#4  Why Are All the Black Kids Sitting Together in the Cafeteria? by Beverly Daniel Tatum

When the majority the kids at the schools we serve are Black students, there may not be as much of a need to wonder why they are all sitting together in the cafeteria. However, our students are developing notions of what it means to be of a certain race. Oftentimes, our students, from elementary school-aged all the way to high school, notice race as well but lack the language to communicate experiences they are having or have had with race. In Why Are All the Black Kids Sitting Together in the Cafeteria?, Beverly Daniel Tatum explains stages of racial identity development that are relevant to our students’ internalization of their racial selves. She also gives background on the dispositions of students of color toward members and nonmembers of their race, which is an important concept for AmeriCorps members’ near-peer mentorships with their students.

 

#3  Teach Like a Champion by Doug Lemov

AmeriCorps members’ responsibilities often resemble that of the teachers we work with. Since a large portion of our service to schools and students are provided in the classroom, practical teaching tools are a must if we wish to get our students back on track or keep them on track to graduate high school. Whether a City Year AmeriCorps member has a desire to enter the teaching force or not, any AmeriCorps member or educator can benefit from the clearly defined teaching strategies presented in Teach Like a Champion.

 

 

 

#2  I Won’t Learn from You! The Role of Assent in Learning by Herbert Kohl

Have you ever refused to learn something? In this book, author Herbert Kohl explores the role of non-learning—learning not to learn— in students’ school experience as a form of resistance against oppressive systems, environments, and curricula. I Won’t Learn from You is among this list of recommended titles for AmeriCorps members because it provides useful, conscious insight on how and why students learn not to learn in school settings and sometimes defer to what this book understands as a defense mechanism. It reveals an underlying dynamic possibly operating in classrooms that can affect AmeriCorps member s interpretation of students school performance and motivation.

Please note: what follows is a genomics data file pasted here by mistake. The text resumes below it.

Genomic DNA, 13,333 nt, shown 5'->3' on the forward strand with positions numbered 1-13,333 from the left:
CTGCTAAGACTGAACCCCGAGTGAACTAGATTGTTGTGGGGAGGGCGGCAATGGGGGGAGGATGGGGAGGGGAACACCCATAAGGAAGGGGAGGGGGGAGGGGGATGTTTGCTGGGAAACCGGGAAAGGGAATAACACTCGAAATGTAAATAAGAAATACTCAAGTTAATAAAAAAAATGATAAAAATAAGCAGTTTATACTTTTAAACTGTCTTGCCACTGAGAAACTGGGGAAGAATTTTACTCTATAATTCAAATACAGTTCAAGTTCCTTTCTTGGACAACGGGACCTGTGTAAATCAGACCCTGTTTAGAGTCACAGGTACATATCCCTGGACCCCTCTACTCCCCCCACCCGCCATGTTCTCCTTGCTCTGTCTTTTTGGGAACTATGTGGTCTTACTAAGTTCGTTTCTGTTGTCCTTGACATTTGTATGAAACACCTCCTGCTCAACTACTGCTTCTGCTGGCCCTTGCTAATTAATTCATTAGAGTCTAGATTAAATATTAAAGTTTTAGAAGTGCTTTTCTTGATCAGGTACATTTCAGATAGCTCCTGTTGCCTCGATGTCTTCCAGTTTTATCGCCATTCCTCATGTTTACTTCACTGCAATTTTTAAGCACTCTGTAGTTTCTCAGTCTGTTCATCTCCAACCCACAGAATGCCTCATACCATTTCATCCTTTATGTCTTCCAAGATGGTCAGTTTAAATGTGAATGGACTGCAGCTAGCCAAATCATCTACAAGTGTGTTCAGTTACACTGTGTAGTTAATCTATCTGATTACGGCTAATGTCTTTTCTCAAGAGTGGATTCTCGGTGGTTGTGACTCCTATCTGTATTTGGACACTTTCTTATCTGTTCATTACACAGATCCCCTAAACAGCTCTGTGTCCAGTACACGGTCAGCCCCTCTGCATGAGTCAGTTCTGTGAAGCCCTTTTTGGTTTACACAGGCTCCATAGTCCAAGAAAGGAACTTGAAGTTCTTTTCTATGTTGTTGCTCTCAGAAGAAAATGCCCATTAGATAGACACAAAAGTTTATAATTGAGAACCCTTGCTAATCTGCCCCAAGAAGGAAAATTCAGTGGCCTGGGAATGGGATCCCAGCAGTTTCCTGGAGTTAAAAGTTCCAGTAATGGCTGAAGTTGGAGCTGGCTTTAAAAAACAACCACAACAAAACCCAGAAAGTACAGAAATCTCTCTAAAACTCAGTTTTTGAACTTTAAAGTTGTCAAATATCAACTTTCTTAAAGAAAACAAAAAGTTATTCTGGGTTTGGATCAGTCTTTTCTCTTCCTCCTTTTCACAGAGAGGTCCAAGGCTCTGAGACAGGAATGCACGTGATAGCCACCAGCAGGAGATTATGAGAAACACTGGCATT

#1  [Insert Title of Your Favorite Children’s Book] by [Insert Author]

After all, why not? It’s amazing how much AmeriCorps members forget about what it was like in elementary, middle, and high school sometimes. Keep your favorite book on hand to take you back to that place. Save it for a tough day of service, and don’t forget to share with your own students why it is your favorite children’s book!

 

 

If you enjoyed this, check out a few others: 

Too Many Books

Losing (And Finding) Yourself In A Good Book

Teaching Anti-Bias Education (source: Teaching For Change)

We Need Diverse Books (source: We Need Diverse Books Campaign)